See the slideshow below of the Dragonfly metamorphosis process courtesy of Christine Gamble who captured the Dragonfly emerging from its larvae.
Dragonfly nymphs live in the water. As they grow, they molt (shed their skin). Nymphs of some species may take as long as three years to mature. Most of a dragonflys life is spent in the larval stage beneath the waters surface, using internal gills to breathe and using extendable jaws to catch other invertebrates or even vertebrates such as tadpoles and fish. The life span ranges from about 6 months to over 7 years (most of it is spent in the nymph stage – the adult lives for only a few weeks).
When the larva is ready to metamorphose into an adult, it climbs up a reed or other emergent plant at night. Exposure to air causes the larvae to begin breathing. The skin splits at a weak spot behind the head and the adult dragonfly crawls out of its old larval skin, waits for the sun to rise, pumps up its wings and flies off to feed on midges and flies.
Dragonflies and Humans
Dragonflies do not normally bite or sting humans, although they will bite in order to escape, if grasped by the abdomen. They are valued as predators that help control populations of harmful insects, such as mosquitoes. Dragonflies are one of several insects commonly referred to as ‘mosquito hawks’ in North America.
The oldest known species of dragonfly is the 320 million year old (Delitzschala bitterfeldensis). Another is ‘Namurotypus’ an extinct genus of dragonfly. Dragonflies are ancient insects. They were around before the dinosaurs. Ancient dragonflies may have been considerably larger than those we see today. A fossilized impression of a dragonfly wing, found in a coal mine in England, is the oldest known dragonfly specimen. This dragonfly lived 320 million years ago and had a wingspan of 8 inches. The largest known dragonfly had a wingspan of 24 inches (two feet). Today, the largest dragonfly is found in South America and has a wingspan of slightly over seven inches. Other than being smaller, modern-day dragonflies do not look very different from their ancestors.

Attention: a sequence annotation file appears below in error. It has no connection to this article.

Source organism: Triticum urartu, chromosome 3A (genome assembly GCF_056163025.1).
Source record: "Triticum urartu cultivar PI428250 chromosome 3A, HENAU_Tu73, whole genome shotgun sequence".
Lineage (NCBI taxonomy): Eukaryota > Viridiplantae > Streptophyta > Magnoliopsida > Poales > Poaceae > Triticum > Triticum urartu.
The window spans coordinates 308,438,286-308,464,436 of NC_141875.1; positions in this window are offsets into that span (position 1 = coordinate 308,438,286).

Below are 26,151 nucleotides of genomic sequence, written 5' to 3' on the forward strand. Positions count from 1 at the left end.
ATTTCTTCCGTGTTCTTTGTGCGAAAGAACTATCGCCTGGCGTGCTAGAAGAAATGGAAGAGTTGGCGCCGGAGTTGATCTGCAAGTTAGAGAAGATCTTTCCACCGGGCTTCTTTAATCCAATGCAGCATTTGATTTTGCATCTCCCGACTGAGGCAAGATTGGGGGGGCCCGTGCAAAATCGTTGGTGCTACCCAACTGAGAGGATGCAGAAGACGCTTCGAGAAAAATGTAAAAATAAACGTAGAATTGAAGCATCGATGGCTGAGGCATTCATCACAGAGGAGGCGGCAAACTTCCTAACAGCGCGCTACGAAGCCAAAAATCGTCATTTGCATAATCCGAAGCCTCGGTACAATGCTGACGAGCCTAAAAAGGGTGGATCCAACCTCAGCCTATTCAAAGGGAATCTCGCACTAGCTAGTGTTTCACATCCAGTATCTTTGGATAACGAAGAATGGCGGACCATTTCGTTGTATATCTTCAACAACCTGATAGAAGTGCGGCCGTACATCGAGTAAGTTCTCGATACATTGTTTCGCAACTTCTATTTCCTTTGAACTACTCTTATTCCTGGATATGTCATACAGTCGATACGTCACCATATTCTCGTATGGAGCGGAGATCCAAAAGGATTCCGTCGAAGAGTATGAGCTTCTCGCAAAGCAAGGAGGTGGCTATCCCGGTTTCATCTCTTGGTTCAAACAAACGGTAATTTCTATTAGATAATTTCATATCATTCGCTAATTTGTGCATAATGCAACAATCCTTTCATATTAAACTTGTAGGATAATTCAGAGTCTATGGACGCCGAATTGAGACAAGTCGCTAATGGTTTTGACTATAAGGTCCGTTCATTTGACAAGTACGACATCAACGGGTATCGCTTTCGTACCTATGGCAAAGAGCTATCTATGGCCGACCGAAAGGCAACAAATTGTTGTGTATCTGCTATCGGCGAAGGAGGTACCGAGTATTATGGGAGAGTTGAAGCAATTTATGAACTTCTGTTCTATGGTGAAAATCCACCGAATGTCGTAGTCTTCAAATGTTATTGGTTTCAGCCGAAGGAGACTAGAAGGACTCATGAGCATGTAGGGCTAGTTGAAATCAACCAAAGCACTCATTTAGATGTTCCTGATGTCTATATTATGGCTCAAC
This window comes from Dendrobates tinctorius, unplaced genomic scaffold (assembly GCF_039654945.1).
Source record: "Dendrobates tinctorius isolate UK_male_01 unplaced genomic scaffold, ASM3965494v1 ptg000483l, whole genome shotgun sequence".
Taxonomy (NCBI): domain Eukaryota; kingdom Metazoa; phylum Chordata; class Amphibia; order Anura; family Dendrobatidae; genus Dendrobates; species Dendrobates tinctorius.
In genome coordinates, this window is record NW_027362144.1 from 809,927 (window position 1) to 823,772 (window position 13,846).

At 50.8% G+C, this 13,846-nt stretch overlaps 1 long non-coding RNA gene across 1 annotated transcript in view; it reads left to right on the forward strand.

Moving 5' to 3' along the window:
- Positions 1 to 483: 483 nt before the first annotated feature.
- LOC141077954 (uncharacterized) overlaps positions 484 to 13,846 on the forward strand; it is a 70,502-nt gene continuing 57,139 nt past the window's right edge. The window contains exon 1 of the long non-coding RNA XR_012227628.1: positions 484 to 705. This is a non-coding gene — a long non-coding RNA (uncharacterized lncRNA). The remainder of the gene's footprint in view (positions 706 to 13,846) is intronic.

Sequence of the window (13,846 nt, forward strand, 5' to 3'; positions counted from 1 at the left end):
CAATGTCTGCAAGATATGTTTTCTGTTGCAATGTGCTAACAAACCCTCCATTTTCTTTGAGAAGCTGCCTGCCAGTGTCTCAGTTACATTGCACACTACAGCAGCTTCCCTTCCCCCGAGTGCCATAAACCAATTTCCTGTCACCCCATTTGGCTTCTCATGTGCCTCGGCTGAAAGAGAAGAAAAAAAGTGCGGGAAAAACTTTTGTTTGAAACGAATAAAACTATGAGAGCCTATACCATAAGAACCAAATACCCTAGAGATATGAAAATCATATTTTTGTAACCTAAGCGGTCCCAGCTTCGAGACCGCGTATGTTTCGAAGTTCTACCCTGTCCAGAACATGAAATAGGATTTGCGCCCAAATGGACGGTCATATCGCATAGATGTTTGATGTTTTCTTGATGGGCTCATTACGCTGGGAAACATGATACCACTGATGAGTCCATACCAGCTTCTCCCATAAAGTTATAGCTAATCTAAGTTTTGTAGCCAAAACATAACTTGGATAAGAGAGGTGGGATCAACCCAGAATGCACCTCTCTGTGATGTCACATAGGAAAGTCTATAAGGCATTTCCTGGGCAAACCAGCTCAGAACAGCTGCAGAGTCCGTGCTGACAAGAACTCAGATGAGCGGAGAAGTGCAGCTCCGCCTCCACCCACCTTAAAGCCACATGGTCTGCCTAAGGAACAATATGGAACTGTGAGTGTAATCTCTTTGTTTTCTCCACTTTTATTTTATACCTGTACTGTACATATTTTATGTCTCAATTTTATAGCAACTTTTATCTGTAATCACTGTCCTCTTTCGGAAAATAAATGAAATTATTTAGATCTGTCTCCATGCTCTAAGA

Fifty years ago there were twice as many ponds in Britain as there are today. The draining of agricultural land, filling in and pollution have all contributed to the disappearance of most countryside ponds. Canals have also suffered from pollution, especially by chemicals used on farmland draining into water. The loss of suitable fresh water habitats has affected dragonflies enormously and they are becoming increasingly rare. The Norfolk aeshna, Aeshna isosceles, which can be found living only in the Norfolk Broads, is on the list of Britains endangered species of insects.
Garden ponds have become very popular over recent years and these are helping to save Britains threatened pond-life including dragonflies. Creating a pond habitat in your garden at home, or in your school grounds, is a practical and worthwhile conservation project.